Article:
New York: US president Donald Trump has "declared a war" on North Korea, the country's foreign minister said on Monday while conveying a threat to shoot down US bombers.
"Trump claimed our leadership would not be around much longer," North Korean foreign minister Ri Yong-ho told reporters outside his hotel in New York. "He declared a war on our country."
"All the member states and the whole world should clearly remember it was the United States that first declared war on our country," Ri said.
"Since the United States declared war on our country, we will have every right to take counter-measures including the right to shoot down US strategic bombers even when they are not yet inside the airspace border of country," he said.
"The question of who will be around much longer will be answered then."
In his first address to the General Assembly, Trump last week threatened to "totally destroy" North Korea if it challenged America or its allies and derided leader Kim Jong-un as a "rocket man" who was "on a suicide mission."
Ri noted that the statement from Trump was "clearly a declaration of war" even if it came from the US president. Under the US Constitution, Congress is the sole power that can declare war.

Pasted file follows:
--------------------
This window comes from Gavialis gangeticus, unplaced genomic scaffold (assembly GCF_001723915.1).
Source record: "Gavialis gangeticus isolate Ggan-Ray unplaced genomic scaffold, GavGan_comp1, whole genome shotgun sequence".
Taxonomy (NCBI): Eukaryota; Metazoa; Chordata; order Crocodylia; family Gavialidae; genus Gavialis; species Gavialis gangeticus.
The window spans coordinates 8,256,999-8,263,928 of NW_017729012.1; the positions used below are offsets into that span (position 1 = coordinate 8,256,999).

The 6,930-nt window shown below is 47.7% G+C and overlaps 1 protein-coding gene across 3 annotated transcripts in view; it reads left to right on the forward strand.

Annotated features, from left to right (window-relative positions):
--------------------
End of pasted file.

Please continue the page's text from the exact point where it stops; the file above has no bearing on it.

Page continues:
In his brief address to reporters before heading to the airport, Ri said that the international community had hoped that the "war of words between the DPRK and the United States not turn into real actions."
The North Korean nuclear crisis has dominated this year's gathering of world leaders at the United Nations, which wraps up on Monday, amid fears that the heated rhetoric could accidentally trigger a war.
North Korea in recent weeks detonated its sixth nuclear bomb and has test-fired intercontinental missiles - saying it needs to defend itself against hostility from the United States and its allies.
During his address to the General Assembly on Saturday, Ri launched a personal attack on Trump, calling him a "mentally deranged person full of megalomania."
Just hours before Ri took the UN podium, US bombers flew off the east coast of North Korea, the furthest north of the demilitarized zone that any US aircraft has flown this century.
The Pentagon said the mission was a "demonstration of US resolve and a clear message that the president has many military options to defeat any threat."
Trump's threat to destroy North Korea made "our rockets' visit to the entire US mainland all the more inevitable," Ri said on Saturday.
Published Date: Sep 25, 2017 21:32 PM | Updated Date: Sep 25, 2017 21:34 PM